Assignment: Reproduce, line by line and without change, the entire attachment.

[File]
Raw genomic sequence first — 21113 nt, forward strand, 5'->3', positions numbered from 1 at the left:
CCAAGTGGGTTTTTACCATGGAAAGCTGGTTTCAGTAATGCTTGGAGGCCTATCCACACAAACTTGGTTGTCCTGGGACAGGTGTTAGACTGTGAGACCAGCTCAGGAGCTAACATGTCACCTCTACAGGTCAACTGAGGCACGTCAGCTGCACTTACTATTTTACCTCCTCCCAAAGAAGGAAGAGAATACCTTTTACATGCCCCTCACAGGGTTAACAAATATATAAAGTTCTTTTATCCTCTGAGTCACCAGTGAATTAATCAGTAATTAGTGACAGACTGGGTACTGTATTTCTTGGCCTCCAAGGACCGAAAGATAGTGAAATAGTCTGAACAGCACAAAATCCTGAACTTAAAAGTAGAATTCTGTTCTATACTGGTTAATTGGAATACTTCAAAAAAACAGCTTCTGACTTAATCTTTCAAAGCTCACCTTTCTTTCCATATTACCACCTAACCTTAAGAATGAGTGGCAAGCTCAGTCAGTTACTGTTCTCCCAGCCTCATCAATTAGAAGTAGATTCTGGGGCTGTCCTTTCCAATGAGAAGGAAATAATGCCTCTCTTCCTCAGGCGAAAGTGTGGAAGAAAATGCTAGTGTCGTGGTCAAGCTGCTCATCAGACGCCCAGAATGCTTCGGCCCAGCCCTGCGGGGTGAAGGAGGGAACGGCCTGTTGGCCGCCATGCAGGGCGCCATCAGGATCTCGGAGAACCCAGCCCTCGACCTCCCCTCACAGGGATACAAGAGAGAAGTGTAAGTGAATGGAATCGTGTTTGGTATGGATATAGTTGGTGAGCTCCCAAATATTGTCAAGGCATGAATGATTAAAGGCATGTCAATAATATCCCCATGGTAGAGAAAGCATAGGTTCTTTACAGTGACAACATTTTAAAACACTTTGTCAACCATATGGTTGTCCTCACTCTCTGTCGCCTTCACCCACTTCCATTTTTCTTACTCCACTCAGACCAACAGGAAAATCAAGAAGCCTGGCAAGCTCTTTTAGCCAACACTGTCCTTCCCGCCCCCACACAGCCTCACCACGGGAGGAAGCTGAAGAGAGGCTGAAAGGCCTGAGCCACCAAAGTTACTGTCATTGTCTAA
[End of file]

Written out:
Raw genomic sequence first — 21113 nt, forward strand, 5'->3', positions numbered from 1 at the left:
CCAAGTGGGTTTTTACCATGGAAAGCTGGTTTCAGTAATGCTTGGAGGCCTATCCACACAAACTTGGTTGTCCTGGGACAGGTGTTAGACTGTGAGACCAGCTCAGGAGCTAACATGTCACCTCTACAGGTCAACTGAGGCACGTCAGCTGCACTTACTATTTTACCTCCTCCCAAAGAAGGAAGAGAATACCTTTTACATGCCCCTCACAGGGTTAACAAATATATAAAGTTCTTTTATCCTCTGAGTCACCAGTGAATTAATCAGTAATTAGTGACAGACTGGGTACTGTATTTCTTGGCCTCCAAGGACCGAAAGATAGTGAAATAGTCTGAACAGCACAAAATCCTGAACTTAAAAGTAGAATTCTGTTCTATACTGGTTAATTGGAATACTTCAAAAAAACAGCTTCTGACTTAATCTTTCAAAGCTCACCTTTCTTTCCATATTACCACCTAACCTTAAGAATGAGTGGCAAGCTCAGTCAGTTACTGTTCTCCCAGCCTCATCAATTAGAAGTAGATTCTGGGGCTGTCCTTTCCAATGAGAAGGAAATAATGCCTCTCTTCCTCAGGCGAAAGTGTGGAAGAAAATGCTAGTGTCGTGGTCAAGCTGCTCATCAGACGCCCAGAATGCTTCGGCCCAGCCCTGCGGGGTGAAGGAGGGAACGGCCTGTTGGCCGCCATGCAGGGCGCCATCAGGATCTCGGAGAACCCAGCCCTCGACCTCCCCTCACAGGGATACAAGAGAGAAGTGTAAGTGAATGGAATCGTGTTTGGTATGGATATAGTTGGTGAGCTCCCAAATATTGTCAAGGCATGAATGATTAAAGGCATGTCAATAATATCCCCATGGTAGAGAAAGCATAGGTTCTTTACAGTGACAACATTTTAAAACACTTTGTCAACCATATGGTTGTCCTCACTCTCTGTCGCCTTCACCCACTTCCATTTTTCTTACTCCACTCAGACCAACAGGAAAATCAAGAAGCCTGGCAAGCTCTTTTAGCCAACACTGTCCTTCCCGCCCCCACACAGCCTCACCACGGGAGGAAGCTGAAGAGAGGCTGAAAGGCCTGAGCCACCAAAGTTACTGTCATTGTCTAA